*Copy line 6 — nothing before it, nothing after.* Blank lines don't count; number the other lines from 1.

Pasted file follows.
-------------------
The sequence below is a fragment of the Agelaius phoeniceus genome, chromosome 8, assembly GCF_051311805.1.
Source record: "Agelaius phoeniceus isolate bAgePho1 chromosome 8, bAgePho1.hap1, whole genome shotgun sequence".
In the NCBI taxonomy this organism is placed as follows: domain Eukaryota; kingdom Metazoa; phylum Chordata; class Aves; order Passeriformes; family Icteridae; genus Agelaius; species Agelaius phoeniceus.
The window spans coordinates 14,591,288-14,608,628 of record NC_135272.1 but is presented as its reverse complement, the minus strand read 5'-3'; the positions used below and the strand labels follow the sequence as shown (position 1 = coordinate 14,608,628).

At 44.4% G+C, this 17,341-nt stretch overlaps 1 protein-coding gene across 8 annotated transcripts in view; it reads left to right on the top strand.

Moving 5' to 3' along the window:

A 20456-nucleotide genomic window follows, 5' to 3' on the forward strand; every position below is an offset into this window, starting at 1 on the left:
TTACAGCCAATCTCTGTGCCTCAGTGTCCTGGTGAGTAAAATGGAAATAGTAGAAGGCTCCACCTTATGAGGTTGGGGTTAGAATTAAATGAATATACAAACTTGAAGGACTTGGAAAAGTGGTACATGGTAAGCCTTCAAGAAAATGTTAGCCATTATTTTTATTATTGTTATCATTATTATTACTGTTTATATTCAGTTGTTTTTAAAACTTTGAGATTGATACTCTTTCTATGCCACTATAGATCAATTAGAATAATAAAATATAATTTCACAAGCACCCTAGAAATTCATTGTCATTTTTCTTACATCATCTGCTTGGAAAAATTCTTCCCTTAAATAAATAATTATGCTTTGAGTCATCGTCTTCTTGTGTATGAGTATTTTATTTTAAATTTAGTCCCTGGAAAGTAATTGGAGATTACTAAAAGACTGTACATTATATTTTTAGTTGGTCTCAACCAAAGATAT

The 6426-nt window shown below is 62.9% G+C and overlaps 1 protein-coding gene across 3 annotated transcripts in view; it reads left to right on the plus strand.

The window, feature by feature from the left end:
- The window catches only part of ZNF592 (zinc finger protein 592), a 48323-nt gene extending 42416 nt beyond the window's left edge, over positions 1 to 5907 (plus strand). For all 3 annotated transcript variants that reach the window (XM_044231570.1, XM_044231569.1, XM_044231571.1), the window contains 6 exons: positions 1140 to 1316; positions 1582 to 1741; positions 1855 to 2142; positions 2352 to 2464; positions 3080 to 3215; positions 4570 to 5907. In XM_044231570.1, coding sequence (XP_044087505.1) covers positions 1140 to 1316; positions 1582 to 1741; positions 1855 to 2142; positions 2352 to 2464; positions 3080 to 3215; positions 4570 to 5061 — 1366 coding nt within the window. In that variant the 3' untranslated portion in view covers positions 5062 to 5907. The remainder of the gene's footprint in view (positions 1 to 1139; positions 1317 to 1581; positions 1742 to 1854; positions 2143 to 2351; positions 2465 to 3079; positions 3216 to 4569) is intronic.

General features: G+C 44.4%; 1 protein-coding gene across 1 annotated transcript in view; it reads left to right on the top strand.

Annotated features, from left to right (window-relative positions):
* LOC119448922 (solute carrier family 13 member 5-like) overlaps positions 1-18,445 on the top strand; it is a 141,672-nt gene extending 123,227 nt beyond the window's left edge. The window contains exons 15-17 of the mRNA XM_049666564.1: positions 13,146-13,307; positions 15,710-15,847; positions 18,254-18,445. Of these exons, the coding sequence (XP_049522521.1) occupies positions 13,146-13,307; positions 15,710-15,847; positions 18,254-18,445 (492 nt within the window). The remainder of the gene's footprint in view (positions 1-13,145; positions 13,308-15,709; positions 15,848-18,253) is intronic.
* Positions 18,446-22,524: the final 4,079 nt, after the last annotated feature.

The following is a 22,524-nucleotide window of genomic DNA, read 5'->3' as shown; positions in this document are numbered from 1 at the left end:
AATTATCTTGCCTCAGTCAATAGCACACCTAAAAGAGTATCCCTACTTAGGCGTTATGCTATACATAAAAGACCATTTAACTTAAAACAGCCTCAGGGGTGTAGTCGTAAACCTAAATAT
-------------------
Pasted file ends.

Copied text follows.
Moving 5' to 3' along the window: